President Trump is about to decide whether to recognize Jerusalem as the capital of Israel, according to his son-in-law, Jared Kushner.
"The president is going to make his decision," Kushner said Sunday, speaking at the Saban Forum at the Brookings Institution in Washington, DC "He is still investigating many facts, and when he makes his decision, he will be the one to tell you. "
Kushner did not specify when an announcement would be made, but said: "He will make sure that he does it at the right time."
On Sunday at Fox News, the national security adviser H.R. McMaster said he was not sure what Trump was planning to do.
"I'm not sure what decision he will make, we have given him options," said McMaster. "There are options that involve moving an embbady sometime in the future, which I think could be used to gain momentum towards a peace agreement and a solution that works for both Israelis and Palestinians."
Today in Israel, US Ambbadador David Friedman told Israeli reporters : "You will learn this week with everyone else."
The six-month exemption  ] By law, President Trump must decide today whether to sign a waiver that would delay a transfer from the US Embbady. UU In Tel Aviv for another six months, State Department officials told ABC News. He has already signed the resignation once. Now he faces a choice between fulfilling his campaign promises or taking the more diplomatic route of his predecessors.
Since 1995, every president of the United States. UU He has signed the resignation, despite some of his own campaign promises.
In the spring of 2016, Trump said in a speech to AIPAC, one of the most powerful advocacy groups promoting relations between the US. UU And Israel, "we will move the United States Embbady to the eternal capital city of the Jewish people, Jerusalem."
"I did not come here tonight to spoil you about Israel," he added. "That's what politicians do, everybody talks, they do not do anything, believe me."
Previous candidates from both parties have promised to move the embbady to Jerusalem, but none has complied after arriving at the Oval Office.
As a presidential candidate, George W. Bush told AIPAC in 2000: "As soon as I take office, I will begin the process of moving the United States ambbadador to the city that Israel has chosen as its capital."
In March 1992, when Bill Clinton was a candidate, he said: "I believe in the principle of moving our embbady to Jerusalem, but once again, I do not think we should do anything to interfere with the peace process."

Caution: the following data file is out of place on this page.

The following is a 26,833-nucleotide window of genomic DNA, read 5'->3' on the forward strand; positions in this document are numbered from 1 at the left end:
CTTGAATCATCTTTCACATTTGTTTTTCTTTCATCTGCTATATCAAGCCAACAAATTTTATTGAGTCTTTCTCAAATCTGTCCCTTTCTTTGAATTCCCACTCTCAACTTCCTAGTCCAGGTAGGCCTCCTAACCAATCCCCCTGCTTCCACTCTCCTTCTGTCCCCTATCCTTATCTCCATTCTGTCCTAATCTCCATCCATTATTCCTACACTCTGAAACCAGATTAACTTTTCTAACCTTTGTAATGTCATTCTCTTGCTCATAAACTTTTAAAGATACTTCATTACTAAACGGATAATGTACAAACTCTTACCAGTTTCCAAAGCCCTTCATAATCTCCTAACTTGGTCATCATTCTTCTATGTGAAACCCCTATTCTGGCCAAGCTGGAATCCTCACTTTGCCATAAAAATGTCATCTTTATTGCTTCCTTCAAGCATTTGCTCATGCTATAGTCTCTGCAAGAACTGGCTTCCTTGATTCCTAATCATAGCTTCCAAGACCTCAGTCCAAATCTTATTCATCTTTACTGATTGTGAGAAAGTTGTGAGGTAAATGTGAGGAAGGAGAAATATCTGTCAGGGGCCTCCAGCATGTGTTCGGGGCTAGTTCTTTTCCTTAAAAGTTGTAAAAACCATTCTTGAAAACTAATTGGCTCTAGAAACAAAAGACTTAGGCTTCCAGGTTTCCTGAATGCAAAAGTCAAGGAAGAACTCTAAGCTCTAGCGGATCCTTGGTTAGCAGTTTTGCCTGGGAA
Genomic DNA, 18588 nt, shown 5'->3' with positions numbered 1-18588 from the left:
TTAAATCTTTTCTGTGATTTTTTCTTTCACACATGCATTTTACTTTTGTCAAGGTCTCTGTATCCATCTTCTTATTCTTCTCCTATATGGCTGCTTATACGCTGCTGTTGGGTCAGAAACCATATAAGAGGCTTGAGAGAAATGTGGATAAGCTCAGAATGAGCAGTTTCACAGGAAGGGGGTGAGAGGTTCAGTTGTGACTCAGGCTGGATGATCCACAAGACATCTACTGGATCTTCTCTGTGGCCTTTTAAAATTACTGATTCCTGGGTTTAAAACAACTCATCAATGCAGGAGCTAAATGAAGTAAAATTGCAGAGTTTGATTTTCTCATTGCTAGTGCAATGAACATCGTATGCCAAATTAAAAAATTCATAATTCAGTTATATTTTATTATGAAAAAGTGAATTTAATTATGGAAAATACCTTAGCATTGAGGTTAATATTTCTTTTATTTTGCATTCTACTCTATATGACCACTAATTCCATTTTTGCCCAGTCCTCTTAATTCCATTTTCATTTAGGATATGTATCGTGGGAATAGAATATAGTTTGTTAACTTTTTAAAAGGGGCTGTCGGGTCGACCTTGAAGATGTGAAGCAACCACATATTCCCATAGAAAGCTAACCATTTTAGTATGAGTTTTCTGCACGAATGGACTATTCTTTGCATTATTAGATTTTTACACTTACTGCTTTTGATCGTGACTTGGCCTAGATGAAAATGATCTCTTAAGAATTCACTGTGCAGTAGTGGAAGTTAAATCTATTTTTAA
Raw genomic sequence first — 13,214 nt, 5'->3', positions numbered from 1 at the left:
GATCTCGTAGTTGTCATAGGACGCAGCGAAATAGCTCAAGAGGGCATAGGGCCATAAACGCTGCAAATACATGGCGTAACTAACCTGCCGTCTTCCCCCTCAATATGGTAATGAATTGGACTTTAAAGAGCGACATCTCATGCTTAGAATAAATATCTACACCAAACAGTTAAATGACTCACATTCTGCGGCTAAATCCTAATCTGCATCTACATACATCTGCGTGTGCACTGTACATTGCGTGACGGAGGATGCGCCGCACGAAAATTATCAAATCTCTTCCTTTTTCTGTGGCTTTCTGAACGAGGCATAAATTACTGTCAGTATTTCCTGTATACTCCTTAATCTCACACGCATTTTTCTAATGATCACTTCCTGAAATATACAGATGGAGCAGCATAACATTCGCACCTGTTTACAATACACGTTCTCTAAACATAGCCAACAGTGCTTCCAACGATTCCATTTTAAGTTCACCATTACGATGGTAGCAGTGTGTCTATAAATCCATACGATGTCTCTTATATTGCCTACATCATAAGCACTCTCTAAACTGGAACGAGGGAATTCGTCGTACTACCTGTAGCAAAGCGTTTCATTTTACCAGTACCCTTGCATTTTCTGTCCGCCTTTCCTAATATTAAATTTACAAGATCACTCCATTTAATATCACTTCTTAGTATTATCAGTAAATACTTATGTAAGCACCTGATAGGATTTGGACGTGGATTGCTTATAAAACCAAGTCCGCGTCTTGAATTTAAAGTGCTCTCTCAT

"The consistent policy of Israel is that the Embbady of the United States, like other embbadies, should be in Jerusalem, our eternal capital," the Office of the Prime Minister of Israel said in a statement in June.
The option of maintaining the embbady in Tel Aviv but recognizing a unified Jerusalem
In addition to reflecting on the move of the embbady, the White House is considering new steps to formally recognize a unified Jerusalem as the capital of Israel, said sources to ABC News.
But there is a possibility that these two moves may take place separately.
Administration officials did not say what Trump would do, but many expect progress on plans to relocate the embbady, even if he signs the resignation today.
Among the options that are reportedly being considered: issuing a statement this week to recognize Jerusalem as the capital of Israel or a directive directed at US diplomats to carry out all official business there.
Friedman has always supported this idea. More recently, when addressing the Israeli newspaper The Jerusalem Post, he said: "It's something we think about all the time."
When Israeli media reported this week that moves to relocate the embbady were imminent, White House press secretary Sarah Sanders called the reports "premature" but did not rule out anything.
"We have nothing to announce," he said.
An official of the US Embbady UU He told ABC News that a transfer to Jerusalem was a matter of time.
"Last June, the president said it was about when the embbady would move, not if," the official told ABC News.
Vice President Mike Pence suggested last week in a speech honoring the 70th anniversary of Israel's recognition by the UN that the administration is simply in charge of organizing logistics, saying: "President Donald Trump is actively considering when and how to move the US embbady in Israel from Tel Aviv to Jerusalem. "
Effects on peace plans
Experts say that recognizing Jerusalem as the capital of Israel at this time would not serve the peace process.
"There is absolutely no interest in the US," said Aaron David Miller, vice president of the Wilson Center and former negotiator for the Middle East State Department under Republican and Democratic administrations, in a tweet over the weekend. . And "it would complicate Trump's own peace initiative and inject the most volatile issue into the mix at once, which only makes sense for the endlessly obtuse."
Recognizing West Jerusalem as the capital of Israel is not an ender or cosmic world Oy Vey. But there is absolutely no interest of the United States; it will complicate Trump's own peace initiative and inject the most volatile issue into the mix at a time that only makes sense for the endless obtuse.
– Aaron David Miller (@ aarondmiller2) December 2, 2017
"The" Odds of Trump stumbling on his Jerusalem tactic are pretty good. That's because the objective of the exercise does not seem to be designed to achieve real foreign policy objectives, "Miller wrote in an op-ed.